Is holding an Irish Open this year really worth it?

Mark McGowan

Rory McIlroy (Photo by Elsa/Getty Images)

Mark McGowan

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Last week, golf’s worst kept secret was finally revealed. The Ryder Cup was officially being postponed until 2021.

The decision was welcomed in all corners, but before the dust had even settled, the Irish Open was being touted as a potential replacement on the international calendar.

Originally scheduled for May 28 this year, the global Covid-19 pandemic threw worldwide schedules into disarray and it seemed as though the island’s premier international sporting event would be axed completely.

The European Tour’s revised schedule incorporates up to and including the BMW PGA Championship at Wentworth from October 15-18, with any potential rescheduling of the Irish Open looking at late October at the earliest.

The Ryder Cup void now frees up September 24-27, but there is just one problem. Do we actually want it?

The week prior is the US Open at Winged Foot, with three of the preceding four weeks taken up by the FedEx Cup series. At present, Graeme McDowell, Shane Lowry, Rory McIlroy and amateur champion James Sugrue are in the field for Winged Foot, and with ten places up for grabs in the new United Kingdom Swing, the Irish contingent in New York could yet grow.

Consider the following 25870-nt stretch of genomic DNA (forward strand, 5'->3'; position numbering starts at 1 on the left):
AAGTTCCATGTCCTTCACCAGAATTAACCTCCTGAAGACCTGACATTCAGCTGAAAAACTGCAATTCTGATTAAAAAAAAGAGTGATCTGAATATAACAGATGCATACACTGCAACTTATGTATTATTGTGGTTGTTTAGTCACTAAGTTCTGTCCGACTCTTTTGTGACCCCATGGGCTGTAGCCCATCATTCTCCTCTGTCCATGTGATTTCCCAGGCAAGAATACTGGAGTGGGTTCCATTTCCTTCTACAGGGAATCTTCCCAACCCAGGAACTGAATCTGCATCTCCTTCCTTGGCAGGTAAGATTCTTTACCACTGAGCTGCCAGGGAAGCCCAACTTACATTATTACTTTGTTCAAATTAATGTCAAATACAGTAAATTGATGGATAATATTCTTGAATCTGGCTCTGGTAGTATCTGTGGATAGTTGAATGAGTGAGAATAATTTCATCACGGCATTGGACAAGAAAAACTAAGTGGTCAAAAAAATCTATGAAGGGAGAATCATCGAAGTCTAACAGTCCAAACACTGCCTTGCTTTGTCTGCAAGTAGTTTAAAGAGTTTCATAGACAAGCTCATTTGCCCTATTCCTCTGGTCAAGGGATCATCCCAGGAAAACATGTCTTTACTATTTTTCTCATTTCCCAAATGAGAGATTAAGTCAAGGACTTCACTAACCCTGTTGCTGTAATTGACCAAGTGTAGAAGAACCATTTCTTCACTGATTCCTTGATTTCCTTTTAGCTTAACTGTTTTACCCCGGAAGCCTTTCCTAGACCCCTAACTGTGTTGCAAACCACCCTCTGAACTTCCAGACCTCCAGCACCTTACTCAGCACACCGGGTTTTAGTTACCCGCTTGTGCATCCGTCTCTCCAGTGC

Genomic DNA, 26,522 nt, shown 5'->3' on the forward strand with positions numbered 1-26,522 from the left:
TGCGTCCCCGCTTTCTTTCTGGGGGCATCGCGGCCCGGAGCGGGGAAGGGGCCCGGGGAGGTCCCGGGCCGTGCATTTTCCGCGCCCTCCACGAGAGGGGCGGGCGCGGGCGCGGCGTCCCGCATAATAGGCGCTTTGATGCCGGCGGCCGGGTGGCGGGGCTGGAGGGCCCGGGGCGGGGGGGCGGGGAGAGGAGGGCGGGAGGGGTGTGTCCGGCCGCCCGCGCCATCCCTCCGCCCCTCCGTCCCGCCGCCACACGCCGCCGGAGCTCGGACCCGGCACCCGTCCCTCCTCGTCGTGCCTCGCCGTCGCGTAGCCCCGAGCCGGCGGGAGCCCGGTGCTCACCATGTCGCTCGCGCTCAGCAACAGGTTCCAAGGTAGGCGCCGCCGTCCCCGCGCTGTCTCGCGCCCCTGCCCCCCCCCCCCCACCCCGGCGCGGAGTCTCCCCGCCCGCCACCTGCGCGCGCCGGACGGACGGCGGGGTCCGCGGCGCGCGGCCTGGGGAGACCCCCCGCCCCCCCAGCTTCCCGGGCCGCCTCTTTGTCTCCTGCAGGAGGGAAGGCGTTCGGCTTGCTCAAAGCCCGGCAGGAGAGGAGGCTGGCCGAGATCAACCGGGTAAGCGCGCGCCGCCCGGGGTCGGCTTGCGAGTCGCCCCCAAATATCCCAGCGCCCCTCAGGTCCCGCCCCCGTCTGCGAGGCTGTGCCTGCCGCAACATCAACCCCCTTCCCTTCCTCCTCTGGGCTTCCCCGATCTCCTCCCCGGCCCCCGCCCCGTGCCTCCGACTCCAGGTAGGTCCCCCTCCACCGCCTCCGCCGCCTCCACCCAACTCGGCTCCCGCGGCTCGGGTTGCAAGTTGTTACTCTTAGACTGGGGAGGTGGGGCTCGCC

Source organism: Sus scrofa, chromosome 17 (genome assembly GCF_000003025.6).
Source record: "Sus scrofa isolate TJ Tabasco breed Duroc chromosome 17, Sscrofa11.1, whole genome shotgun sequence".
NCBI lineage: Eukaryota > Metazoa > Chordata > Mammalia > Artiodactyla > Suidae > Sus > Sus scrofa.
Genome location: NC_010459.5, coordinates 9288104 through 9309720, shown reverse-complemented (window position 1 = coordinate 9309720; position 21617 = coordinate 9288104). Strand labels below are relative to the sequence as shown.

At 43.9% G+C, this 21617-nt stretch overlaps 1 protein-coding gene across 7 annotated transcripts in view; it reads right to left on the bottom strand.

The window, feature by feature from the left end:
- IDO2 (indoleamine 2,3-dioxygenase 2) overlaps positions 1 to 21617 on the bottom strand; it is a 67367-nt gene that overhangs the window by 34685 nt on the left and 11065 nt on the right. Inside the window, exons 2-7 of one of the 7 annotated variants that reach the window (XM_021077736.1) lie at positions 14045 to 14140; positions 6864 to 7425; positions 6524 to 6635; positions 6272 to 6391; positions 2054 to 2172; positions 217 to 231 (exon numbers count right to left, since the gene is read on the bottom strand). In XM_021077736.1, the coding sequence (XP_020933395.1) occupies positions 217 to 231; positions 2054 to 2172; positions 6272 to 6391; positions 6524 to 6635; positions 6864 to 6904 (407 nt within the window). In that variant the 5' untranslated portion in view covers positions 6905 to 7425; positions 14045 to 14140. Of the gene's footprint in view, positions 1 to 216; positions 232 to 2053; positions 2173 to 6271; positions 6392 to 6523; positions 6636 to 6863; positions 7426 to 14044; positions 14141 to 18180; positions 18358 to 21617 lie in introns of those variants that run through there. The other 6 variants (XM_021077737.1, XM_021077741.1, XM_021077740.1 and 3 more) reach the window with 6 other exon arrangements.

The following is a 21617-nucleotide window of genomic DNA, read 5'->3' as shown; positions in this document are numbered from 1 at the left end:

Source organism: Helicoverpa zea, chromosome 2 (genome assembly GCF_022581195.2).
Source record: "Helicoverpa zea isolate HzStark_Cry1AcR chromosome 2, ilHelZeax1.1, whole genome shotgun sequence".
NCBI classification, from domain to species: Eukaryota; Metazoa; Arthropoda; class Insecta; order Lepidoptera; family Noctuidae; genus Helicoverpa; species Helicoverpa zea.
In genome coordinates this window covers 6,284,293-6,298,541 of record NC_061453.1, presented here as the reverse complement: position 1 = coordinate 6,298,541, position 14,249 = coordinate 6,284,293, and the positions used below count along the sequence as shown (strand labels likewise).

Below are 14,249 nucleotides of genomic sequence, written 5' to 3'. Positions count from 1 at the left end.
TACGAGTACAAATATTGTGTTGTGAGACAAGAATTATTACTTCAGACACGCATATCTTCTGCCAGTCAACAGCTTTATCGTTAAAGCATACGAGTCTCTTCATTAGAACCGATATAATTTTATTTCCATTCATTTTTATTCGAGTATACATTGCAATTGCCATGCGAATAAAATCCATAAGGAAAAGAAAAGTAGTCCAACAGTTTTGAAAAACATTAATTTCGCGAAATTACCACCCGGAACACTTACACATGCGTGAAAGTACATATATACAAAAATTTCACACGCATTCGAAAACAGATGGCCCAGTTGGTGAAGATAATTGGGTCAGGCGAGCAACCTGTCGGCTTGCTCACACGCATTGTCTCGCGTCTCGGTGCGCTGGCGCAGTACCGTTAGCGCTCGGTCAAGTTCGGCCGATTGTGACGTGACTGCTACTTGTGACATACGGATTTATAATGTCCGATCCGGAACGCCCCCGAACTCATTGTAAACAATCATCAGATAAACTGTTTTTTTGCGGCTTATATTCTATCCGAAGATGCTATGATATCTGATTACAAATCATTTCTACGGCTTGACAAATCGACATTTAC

With American Covid-19 cases continuing to rise at astounding rates, and the Irish government coming under considerable public pressure to curtail US tourism, who knows whether our brightest stars would even be permitted to travel and take part in an Irish Open staged four days after the US Open’s conclusion.

Through national pride and a certain sense of obligation – and if regulations allow, of course – I’m sure the Irish players would make the trip. Shane Lowry confirmed as much a few days ago in his Paddy Power column, but “if” was very prevalent among his words. Even with a significantly reduced prize fund, I’d expect the players to compete for their national open, but the timing couldn’t be much worse and they may be asked to jump through several hoops to do so.

But there’s virtually no chance that any of the other leading Europeans will come. None who play at Winged Foot anyway.

What we’d likely see is a mostly Challenge Tour field with a few major winning outliers and played in front of empty galleries.

And if that’s what we want, then so be it.

But it’s not what Mount Juliet wants. At least not unless they are granted another bite at the cherry in 2021. And who could blame them? The enormity of the undertaking is vastly reduced with no spectators, but this is more than outweighed by the loss of revenue from ticket sales, merchandising and local tourism. Not to mention the fact that a much weaker field results in vastly diminished global publicity.

Moving the event to Old Head, should Mount Juliet and the European Tour fail to come to agreement, would certainly provide better scenery for television, but would of course be subject to the same capricious international variables.

Is it worth weeks of negotiation and planning when at any minute the rug could be pulled from underneath the entire venture? Is it worth having an Irish Open that may not even feature the best home-grown players our island has to offer?

If the week after the US Open is the only option available, then I say it’s not worth the risk.

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